Abstract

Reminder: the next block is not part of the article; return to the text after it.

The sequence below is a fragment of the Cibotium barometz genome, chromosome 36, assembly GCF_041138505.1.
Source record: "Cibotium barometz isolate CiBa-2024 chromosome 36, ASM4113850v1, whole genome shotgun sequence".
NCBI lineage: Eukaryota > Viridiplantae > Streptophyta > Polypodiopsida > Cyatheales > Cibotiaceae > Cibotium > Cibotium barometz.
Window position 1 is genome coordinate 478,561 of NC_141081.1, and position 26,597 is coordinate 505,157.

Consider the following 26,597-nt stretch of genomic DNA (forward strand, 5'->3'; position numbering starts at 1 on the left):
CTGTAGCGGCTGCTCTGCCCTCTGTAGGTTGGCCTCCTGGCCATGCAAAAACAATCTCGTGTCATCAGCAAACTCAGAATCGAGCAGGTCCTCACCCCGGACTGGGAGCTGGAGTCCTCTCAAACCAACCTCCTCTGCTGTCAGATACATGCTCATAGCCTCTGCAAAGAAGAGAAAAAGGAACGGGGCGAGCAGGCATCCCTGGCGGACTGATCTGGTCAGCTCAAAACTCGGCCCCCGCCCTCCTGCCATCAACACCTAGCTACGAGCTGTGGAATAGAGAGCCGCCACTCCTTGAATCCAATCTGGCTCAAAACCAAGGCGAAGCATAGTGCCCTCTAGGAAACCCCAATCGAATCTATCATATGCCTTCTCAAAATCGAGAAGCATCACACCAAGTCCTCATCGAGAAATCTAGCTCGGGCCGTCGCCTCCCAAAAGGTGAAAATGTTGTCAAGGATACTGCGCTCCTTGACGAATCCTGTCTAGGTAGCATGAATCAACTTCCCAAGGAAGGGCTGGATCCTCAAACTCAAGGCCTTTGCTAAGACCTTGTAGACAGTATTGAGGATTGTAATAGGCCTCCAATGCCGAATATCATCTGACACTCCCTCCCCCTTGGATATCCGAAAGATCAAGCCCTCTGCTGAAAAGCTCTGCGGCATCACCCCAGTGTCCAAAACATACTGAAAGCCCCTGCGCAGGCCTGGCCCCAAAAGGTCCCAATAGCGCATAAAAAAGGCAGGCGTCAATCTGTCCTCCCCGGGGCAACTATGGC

Analysis of well test results and reservoir behavior is presented for a 10,241-t carbon dioxide (CO2) injection test in the Michigan Basin. The test site was located in Otsego County, Michigan, and was part of the Midwest Regional Carbon Sequestration Partnership (MRCSP) program. The injection target was a deep saline rock formation, named the Bass Islands Dolomite, at a depth of 1049–1071 m (3442–3514 ft). Rock core tests on this formation suggested an average permeability of 22 md and porosity of 13% across 22 m (72 ft). Hydraulic monitoring included metering injection at the wellhead and downhole pressure and temperature logging in the injection well and a nearby deep monitoring well. Pressure response curves were analyzed for a step-rate injection and shut-in recovery tests. Downhole pressure in the injection well was approximately 13,800–13,930 kPa at injection rates of 400–600 t CO2 per day. Step-rate injection testing suggested that injection rates of several hundred thousand metric tons CO2 per year may be sustainable in a single well. Injection test pressure falloff analysis showed that the overall reservoir permeability may be more than twice as high as indicated from rock core tests. This successful test provides extremely valuable field information on all aspects of the CO2 storage feasibility for both the test region and the broader deployment of the technology.

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